Worlds of Design: How Big is Your Army?

For those who prefer "realistic" numbers in RPGs: Inflated numbers of combatants for battles litter history books, derived from wildly inaccurate contemporary histories. We can do much better in figuring out actual numbers.


Picture courtesy of Pixabay.

Some GMs don't care about practical limitations, and will happily claim an army is hundreds of thousands strong. But that kind of nonsense will put off some players, breaking their immersion in the setting, destroying their suspension of disbelief - because it's nonsense, barring extraordinary magic or combatants who don't need to eat!

As player characters progress to greater capabilities, some may become involved in warfare. I'm discussing this for the benefit of those GMs and game designers who want their world to make sense. Keeping the numbers down may also help when you're trying to fight out a battle on the tabletop in a campaign.

Army Inflation​

Many decades ago, I recall being in awe as I read about one of three Battles of Panipat (India) involving 600,000 men according to accounts of the time. The numbers were repeated in a 20th century dictionary of battles, yet sounded immensely inflated. They were, as are the claims from ancient and medieval times for many other battles. Logistics (supply, more or less) limits the size of pre-"modern" armies. In order to feed them and their horses, you can only concentrate so many in one place (not counting cities that have developed long complex supply chains, though few cities exceeded the size of armies in pre-modern times). Modern estimates for any of the three Battles of Panipat are for less than 150,000 total combatants in the 18th century battle, less than 100,000 for each of the older battles, not 600,000.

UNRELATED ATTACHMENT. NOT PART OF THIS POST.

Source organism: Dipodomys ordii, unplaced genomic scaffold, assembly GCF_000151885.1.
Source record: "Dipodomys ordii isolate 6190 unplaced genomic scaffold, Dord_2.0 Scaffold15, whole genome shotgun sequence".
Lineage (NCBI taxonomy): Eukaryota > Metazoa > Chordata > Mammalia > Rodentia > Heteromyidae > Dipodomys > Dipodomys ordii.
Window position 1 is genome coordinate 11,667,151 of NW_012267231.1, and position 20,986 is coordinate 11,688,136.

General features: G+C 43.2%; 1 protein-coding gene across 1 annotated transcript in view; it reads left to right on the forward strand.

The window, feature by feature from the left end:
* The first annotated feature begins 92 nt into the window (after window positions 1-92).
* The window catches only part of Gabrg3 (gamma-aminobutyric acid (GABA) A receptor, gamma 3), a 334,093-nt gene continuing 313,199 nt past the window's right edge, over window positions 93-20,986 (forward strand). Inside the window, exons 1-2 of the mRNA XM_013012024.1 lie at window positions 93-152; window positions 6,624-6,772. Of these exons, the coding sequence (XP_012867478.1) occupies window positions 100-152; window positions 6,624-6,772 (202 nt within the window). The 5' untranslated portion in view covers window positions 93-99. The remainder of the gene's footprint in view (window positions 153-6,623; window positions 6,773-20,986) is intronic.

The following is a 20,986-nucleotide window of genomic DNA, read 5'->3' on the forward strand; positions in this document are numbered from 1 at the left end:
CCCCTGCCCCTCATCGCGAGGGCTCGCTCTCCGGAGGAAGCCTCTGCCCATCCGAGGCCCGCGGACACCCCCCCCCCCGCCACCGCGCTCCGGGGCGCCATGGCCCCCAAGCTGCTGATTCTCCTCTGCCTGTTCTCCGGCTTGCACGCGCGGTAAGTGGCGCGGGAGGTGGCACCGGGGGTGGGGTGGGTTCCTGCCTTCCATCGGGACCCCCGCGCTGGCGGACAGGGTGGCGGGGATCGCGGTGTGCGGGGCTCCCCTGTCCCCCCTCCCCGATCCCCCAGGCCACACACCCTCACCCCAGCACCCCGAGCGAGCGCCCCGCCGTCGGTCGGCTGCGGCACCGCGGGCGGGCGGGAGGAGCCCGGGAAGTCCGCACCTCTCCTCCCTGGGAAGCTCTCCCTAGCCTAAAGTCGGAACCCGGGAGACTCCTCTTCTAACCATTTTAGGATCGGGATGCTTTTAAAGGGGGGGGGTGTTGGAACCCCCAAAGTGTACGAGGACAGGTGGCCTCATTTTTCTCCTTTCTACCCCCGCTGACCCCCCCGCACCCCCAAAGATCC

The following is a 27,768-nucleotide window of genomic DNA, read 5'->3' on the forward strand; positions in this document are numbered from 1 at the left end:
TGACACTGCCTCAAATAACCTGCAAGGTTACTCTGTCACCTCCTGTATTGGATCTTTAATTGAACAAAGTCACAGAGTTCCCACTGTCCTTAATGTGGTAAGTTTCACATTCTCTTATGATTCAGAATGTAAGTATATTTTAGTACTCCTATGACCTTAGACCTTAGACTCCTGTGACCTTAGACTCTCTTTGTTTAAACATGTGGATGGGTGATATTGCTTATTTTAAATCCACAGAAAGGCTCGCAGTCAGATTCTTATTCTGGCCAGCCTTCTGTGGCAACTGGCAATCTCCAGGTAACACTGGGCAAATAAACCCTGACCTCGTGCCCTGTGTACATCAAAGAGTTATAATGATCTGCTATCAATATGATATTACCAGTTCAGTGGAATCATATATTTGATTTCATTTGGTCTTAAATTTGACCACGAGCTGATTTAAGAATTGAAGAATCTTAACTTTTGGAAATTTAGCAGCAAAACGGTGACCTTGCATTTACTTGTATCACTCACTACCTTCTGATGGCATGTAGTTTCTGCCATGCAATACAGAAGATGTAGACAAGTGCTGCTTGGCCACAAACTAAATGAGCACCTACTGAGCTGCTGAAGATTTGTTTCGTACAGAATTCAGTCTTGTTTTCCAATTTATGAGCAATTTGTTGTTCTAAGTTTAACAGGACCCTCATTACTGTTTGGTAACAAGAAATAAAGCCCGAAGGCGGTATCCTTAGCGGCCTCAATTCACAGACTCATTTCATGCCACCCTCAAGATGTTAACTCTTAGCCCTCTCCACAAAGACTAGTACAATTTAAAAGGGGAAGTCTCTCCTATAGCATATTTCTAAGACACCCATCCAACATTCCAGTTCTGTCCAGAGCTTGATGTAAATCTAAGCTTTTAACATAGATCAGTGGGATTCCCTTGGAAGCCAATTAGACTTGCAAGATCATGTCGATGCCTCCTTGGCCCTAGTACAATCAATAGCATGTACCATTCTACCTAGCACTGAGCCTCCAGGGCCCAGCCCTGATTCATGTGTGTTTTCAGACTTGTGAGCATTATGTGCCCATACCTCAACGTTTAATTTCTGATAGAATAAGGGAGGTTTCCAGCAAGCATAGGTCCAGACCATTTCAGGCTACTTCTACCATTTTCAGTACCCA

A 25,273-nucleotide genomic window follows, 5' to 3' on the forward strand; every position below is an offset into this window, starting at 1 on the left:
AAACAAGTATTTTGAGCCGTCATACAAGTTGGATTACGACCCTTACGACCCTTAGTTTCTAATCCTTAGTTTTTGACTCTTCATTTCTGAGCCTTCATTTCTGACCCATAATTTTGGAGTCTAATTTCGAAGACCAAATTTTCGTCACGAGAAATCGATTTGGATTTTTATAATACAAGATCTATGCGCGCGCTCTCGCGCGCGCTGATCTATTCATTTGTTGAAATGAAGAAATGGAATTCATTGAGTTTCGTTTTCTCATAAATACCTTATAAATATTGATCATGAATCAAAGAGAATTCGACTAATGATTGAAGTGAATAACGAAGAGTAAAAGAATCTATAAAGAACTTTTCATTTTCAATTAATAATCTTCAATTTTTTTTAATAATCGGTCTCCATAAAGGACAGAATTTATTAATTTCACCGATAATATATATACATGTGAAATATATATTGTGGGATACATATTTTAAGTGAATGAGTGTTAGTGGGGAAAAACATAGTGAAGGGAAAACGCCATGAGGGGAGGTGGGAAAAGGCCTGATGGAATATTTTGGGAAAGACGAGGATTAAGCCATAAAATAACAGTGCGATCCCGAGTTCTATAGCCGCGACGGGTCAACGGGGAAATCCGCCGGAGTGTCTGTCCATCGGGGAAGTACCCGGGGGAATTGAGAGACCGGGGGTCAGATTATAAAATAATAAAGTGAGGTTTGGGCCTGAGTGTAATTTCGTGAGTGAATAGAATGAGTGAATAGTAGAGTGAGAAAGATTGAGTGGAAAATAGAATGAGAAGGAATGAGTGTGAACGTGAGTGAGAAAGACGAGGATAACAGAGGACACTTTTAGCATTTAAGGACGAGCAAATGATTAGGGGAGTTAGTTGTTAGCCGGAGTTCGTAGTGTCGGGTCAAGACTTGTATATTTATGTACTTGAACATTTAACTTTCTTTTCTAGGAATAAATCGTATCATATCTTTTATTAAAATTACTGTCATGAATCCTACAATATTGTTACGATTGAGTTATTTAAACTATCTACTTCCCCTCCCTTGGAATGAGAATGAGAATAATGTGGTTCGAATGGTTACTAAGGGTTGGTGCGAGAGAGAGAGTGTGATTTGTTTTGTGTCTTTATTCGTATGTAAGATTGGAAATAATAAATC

I find that counting, or relying on someone else to count, helps solve many questions; but even the commanders of pre-modern armies didn't know how many troops they had. So we resort to other methods.

Let's take some examples of battle sizes.

The Battle of Hastings and Marathon​

In the late 19th century, estimates for the size of armies at the Battle of Hastings (Norman conquest of England) were around 25,000 each. Today as we understand circumstances better, estimates are typically 6,000-8,000 per side. Not a big battle, but huge in its results.

Numbers cited for the Battle of Marathon (490 BCE) by the ancients are wildly unreliable. A method used by modern historians to try to achieve a reasonable range, was to compare the size of the (excavated) Persian camp to the size of other camps where numbers are fairly well known (as in the past few centuries, or some Roman camps). The Persian camp couldn't possibly accommodate anything like the numbers cited.

Another way to estimate number of participants is to know the number of men manning a ship. Greek and Persian triremes were quite standardized, and we know their size from excavating sheds where triremes were stored. If we know that the complement was typically 200 men, we can calculate that 371 ships (reported in detail by Herodotus for the Battle of Salamis) equals 74,200 Greeks. A similar logic can be applied to Viking armies, but here many historians distrust the number of ships reported by contemporaries, so we end up with estimates varying from hundreds to thousands.

Yet I still see wildly inflated numbers from works of the time repeated in modern day historical books.

Barbarian Invasions​

How about numbers of "barbarians" in ages of invasion? We have almost no reliable numbers. One that is reliable is the number of Vandals (with some Alans) crossing from Iberia to Africa, because the Romans (who transported the Vandals to participate in a civil war in Africa) had to know how many ships they needed. I've seen 80,000 quoted by historians, including women and children. Which likely meant no more than 20,000-25,000 warriors.

The Battle of Towton​

What may have been the bloodiest battle ever fought on English soil, the Battle of Towton (1461), involved 50,000-65,000 men counting both sides - about 1-2% of the population of England at that time!

Modern Battles​

Even in Napoleonic times, when roads were much improved and the supply system was designed to cope with large armies and rapid movement, the concentration of more than 100,000 on a side was quite rare, and confined to later in the war (Borodino, Leipzig for example)